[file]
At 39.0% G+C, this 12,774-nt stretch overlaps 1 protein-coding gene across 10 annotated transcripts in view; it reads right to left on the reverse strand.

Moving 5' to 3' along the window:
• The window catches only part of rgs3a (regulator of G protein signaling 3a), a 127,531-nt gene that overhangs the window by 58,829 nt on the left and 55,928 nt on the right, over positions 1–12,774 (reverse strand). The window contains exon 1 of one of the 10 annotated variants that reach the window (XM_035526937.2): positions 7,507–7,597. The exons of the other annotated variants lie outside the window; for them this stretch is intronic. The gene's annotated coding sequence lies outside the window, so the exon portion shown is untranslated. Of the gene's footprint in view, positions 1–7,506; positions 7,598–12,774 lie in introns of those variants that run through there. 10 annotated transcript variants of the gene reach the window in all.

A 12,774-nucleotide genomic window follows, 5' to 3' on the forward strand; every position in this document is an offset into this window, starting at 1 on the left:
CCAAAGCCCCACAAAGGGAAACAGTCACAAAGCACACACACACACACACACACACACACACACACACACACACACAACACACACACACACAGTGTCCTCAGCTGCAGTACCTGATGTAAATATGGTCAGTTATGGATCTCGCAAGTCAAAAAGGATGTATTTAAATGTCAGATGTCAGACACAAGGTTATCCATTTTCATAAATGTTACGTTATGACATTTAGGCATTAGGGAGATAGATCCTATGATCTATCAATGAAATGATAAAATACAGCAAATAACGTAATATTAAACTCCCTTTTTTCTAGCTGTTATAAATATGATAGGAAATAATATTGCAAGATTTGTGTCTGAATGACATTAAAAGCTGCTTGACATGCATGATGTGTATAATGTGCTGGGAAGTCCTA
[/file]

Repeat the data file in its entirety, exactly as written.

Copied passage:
At 39.0% G+C, this 12,774-nt stretch overlaps 1 protein-coding gene across 10 annotated transcripts in view; it reads right to left on the reverse strand.

Moving 5' to 3' along the window:
• The window catches only part of rgs3a (regulator of G protein signaling 3a), a 127,531-nt gene that overhangs the window by 58,829 nt on the left and 55,928 nt on the right, over positions 1–12,774 (reverse strand). The window contains exon 1 of one of the 10 annotated variants that reach the window (XM_035526937.2): positions 7,507–7,597. The exons of the other annotated variants lie outside the window; for them this stretch is intronic. The gene's annotated coding sequence lies outside the window, so the exon portion shown is untranslated. Of the gene's footprint in view, positions 1–7,506; positions 7,598–12,774 lie in introns of those variants that run through there. 10 annotated transcript variants of the gene reach the window in all.

A 12,774-nucleotide genomic window follows, 5' to 3' on the forward strand; every position in this document is an offset into this window, starting at 1 on the left:
CCAAAGCCCCACAAAGGGAAACAGTCACAAAGCACACACACACACACACACACACACACACACACACACACACACAACACACACACACACAGTGTCCTCAGCTGCAGTACCTGATGTAAATATGGTCAGTTATGGATCTCGCAAGTCAAAAAGGATGTATTTAAATGTCAGATGTCAGACACAAGGTTATCCATTTTCATAAATGTTACGTTATGACATTTAGGCATTAGGGAGATAGATCCTATGATCTATCAATGAAATGATAAAATACAGCAAATAACGTAATATTAAACTCCCTTTTTTCTAGCTGTTATAAATATGATAGGAAATAATATTGCAAGATTTGTGTCTGAATGACATTAAAAGCTGCTTGACATGCATGATGTGTATAATGTGCTGGGAAGTCCTA